From the Alliance of NonProfit Mailers:

The United States Postal Service has filed paperwork with the Postal Regulatory Commission disclosing that it does not expect to have enough cash to make required payments to the Postal Service Retiree Health Benefit Fund and the Department of Labor for Workers⬠Compensation obligations. Both payments are due by September 30, the end of Fiscal Year 2009.

In the PRC filing, the Postal Service noted that it lost $2.8 billion in Fiscal Year 2008 and already has lost $2.3 billion in the first half of Fiscal Year 2009. To underscore this yearâ¬s financial free-fall, the Service noted that it lost only $35 million during the first half of Fiscal Year 2008. Attributing a â¬Å"significant portion of the loss for the six months ended March 31, 2009â¬â to an â¬Å"unprecedented decline in mail volume,â¬â the Postal Service said mail volume fell by 13 billion pieces.

While the massive decline in mail volume is â¬Å"primarily attributable to the widespread economic crisis,â¬â the Postal Service said â¬Å"the long-term trend of hard copy correspondence and transactions being diverted to electronic media continued.â¬â The filing also said that mail volume decline is expected to continue throughout the rest of the fiscal year, resulting in a net loss â¬Å"over $6 billion.â¬â

Looking further down the road, the Postal Service says the picture gets worse. Mail volume in Fiscal Year 2010, which begins on October 1, 2009, is projected to decrease by â¬Å"another 10 billion piecesâ¬â and the net loss again will be over $6 billion.

Indicating that some of the retiree health benefits and workers⬠compensation obligations due at the end of the year can be covered by borrowing, the annual $3 billion borrowing limit will not provide enough cash to make full payment. With things getting worse next year and the maximum $3 billion borrowing again required, the Postal Service cautions that it will soon reach the total outstanding debt limit of $15 billion.

The Postal Service listed a number of actions it has taken to increase efficiency, reduce costs and generate new revenue. Such actions included â¬Å"freezing executive salaries, reducing workhours and headcount, maximizing operational efficiencies, renegotiating contracts with major suppliers, halting construction of new facilities and initiating revenue generation efforts utilizing the increased flexibility availableâ¬â under the Postal Accountability and Enhancement Act.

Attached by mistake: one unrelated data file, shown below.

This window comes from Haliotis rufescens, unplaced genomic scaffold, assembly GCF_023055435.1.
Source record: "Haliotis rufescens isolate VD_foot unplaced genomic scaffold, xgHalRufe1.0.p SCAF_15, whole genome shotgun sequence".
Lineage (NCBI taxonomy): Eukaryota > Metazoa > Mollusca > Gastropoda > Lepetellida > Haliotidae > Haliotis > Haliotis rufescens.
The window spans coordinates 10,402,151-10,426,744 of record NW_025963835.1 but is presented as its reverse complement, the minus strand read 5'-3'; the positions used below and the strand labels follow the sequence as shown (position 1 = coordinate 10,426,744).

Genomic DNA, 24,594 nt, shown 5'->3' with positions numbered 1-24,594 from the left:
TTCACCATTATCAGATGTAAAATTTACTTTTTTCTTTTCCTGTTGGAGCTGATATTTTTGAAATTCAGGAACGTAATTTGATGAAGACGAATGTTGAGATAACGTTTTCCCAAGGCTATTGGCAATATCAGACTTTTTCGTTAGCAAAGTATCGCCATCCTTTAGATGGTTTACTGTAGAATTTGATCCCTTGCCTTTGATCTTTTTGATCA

The Service went on to say it had requested Congress to â¬Å"restructure its payments for retiree health benefits and for the flexibility to suspend the six-day a week delivery requirement.â¬â Congress is moving along at its typical snailâ¬s pace in addressing the retiree health benefit payment problem, but reaction to the delivery day reduction suggestion has been uniformly negative.

A growing concern in Congress is that the requested retiree health benefit payment restructuring is not sufficient to steady the Postal Serviceâ¬s financial situation. First voiced by Senator Tom Coburn (R-OK), there is now widespread concern that the Postal Serviceâ¬s financial model is broken.

That concern apparently has reached the Obama administration, which is expected to announce proposed reforms in the weeks to come. The first sign of focus on the Postal Service came in March when the Presidentâ¬s preliminary budget included a proposal to require postal workers to pay 27% of their health insurance costs, the same as federal employees. Postal employees currently pay 17% of their health insurance costs. The preliminary budget also included a provision to increase postal workers⬠payments for life insurance premiums to the level of federal employees, which is 67%.

However, those proposals were not included in the final budget that was submitted to Congress. A spokesman for the Office of Management and Budget said the provisions were dropped because the administration did not want to propose changes that would violate current collective bargaining agreements. But the spokesman added that a â¬Å"more comprehensive package of reforms will be coming down the pike.â¬â

With so many domestic and international issues on the front burner in Washington these days, it will take strong interest by the administration to get the postal dilemma addressed. Indications are the administration realizes the severity of the Postal Serviceâ¬s financial woes and help is on the way. That is good news for all that depend on the United States Postal Service.